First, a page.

The demands of a Broadway performer are very intense. Not just physically, but mentally and spiritually. The emotional ups and downs are a part of your life, even if you’re extremely successful. Rejection is a part of every performer’s life. For every job you get, there are 50 you didn’t get. So, finding a way to achieve balance is crucial. I’ve turned to meditation, yoga, and “rules” for myself that have helped me lead a full and balanced life outside of the entertainment industry.

For example, I used to tell family and close friends when I got an big audition because I was so excited at the fact that I got a chance! Then, if I got a callback, the pressure was on, and everyone I told would ask, “Did you get it?” Very soon, I realized that if I didn’t get the part, not only would I have to feel the disappointment, I also would have to explain what happened to friends and family over and over again, re-living the rejection.

So, one of my rules now is that I don’t tell anyone until I am signing the contract for the role. This rule might not work for every artist, and I believe balance is about bio-individuality. As a holistic health counselor, I help performers find body, mind, and spiritual practices that promote balance and work for them.

Even after ascending to the top of a Broadway marquee, the work continues. Anybody passionate to learn how to become a Broadway star should constantly be taking voice lessons, acting classes, and dance classes. Take a theater dance class, a ballet class, and a tap class. Even when you’re a star, you should still be taking lessons.

The best, most successful stars never stop training. Ever.

Meredith P.Meredith P. teaches acting, singing, and dance in Los Angeles, CA. She has performed on Broadway, acted in television shows, and even recorded her own jazz albums! She studied at the AMDA College & Conservatory For The Arts and the Institute For Integrative Nutrition in NYC. Learn more about Meredith here!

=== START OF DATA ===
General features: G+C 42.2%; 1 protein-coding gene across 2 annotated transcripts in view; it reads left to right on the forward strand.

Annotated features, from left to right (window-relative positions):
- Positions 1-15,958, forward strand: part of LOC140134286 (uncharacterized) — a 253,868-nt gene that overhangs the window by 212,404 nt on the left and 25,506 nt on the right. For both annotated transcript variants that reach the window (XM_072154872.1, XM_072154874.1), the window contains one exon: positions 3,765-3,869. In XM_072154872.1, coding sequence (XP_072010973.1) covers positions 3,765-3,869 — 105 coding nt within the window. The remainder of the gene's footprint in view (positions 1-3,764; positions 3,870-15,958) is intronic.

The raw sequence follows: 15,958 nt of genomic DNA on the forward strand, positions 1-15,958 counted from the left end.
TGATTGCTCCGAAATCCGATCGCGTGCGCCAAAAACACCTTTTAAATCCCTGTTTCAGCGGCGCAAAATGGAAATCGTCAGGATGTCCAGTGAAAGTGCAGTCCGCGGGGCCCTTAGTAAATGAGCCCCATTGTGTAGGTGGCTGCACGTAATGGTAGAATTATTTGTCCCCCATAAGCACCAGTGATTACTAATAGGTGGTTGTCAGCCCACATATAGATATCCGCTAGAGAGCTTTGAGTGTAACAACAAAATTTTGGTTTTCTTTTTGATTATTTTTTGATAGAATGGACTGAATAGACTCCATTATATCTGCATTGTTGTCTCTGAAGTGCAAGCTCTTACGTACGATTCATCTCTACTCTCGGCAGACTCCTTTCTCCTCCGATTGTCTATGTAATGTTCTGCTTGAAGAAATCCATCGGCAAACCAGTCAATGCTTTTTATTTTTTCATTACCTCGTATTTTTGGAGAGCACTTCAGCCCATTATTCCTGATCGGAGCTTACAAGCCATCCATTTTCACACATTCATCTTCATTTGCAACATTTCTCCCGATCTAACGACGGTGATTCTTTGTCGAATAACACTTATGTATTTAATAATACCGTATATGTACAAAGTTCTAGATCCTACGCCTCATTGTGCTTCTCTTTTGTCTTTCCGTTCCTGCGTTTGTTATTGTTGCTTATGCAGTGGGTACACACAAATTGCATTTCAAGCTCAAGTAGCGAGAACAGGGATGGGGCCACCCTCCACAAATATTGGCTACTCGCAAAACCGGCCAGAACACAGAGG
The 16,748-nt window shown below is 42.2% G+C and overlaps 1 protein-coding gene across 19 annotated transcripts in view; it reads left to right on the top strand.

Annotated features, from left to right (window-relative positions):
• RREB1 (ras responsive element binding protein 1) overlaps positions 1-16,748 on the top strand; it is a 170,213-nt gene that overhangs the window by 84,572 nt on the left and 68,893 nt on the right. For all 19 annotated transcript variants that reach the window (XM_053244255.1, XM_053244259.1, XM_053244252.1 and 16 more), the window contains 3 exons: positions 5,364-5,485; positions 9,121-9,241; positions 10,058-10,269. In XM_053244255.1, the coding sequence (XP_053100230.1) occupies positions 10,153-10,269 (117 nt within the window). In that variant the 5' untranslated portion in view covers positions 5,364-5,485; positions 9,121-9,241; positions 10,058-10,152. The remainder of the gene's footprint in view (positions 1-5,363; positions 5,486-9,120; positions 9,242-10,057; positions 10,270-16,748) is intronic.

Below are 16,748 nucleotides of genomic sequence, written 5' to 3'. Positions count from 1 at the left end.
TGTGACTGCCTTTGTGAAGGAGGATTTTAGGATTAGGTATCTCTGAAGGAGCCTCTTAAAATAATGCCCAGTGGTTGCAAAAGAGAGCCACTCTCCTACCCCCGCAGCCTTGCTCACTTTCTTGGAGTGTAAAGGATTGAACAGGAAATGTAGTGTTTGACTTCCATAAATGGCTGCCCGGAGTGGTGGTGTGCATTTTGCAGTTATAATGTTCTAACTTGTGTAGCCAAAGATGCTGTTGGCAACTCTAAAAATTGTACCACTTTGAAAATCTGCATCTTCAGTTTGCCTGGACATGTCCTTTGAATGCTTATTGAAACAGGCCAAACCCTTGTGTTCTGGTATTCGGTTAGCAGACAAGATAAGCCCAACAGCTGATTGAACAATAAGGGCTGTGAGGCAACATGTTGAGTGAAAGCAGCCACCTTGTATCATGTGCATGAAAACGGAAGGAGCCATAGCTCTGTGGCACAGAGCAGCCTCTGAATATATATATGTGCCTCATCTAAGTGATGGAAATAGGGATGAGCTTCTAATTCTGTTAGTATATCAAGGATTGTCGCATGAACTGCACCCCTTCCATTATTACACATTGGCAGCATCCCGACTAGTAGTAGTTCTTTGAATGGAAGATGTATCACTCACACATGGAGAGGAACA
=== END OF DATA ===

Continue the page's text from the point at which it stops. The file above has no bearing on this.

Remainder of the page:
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easy bluegrass guitar songs

7 Easy Bluegrass Songs on Guitar

easy bluegrass guitar songsEven beginners can start playing a little bluegrass guitar. Music teacher Matthew K. shares a selection of his favorite easy bluegrass guitar songs…

When I first listened to bluegrass music, I knew I had to learn the guitar parts. They are very intricate and fun! The patterns weave in and out of each other, creating a sound that is unique to the genre. It can be a daunting sound for any beginner – and it may seem impossible at first – but remember, everyone has to start at the beginning.

There are some bluegrass tunes that are slightly less difficult than others, and easy guitar songs are still fun to play and impressive to listen to. The following are seven of my favorite easy bluegrass guitar songs.

Please note that you should have a general knowledge of guitar chords, and have the ability to use a flat pick in order to attempt these songs. It is always good to listen to the songs, as well.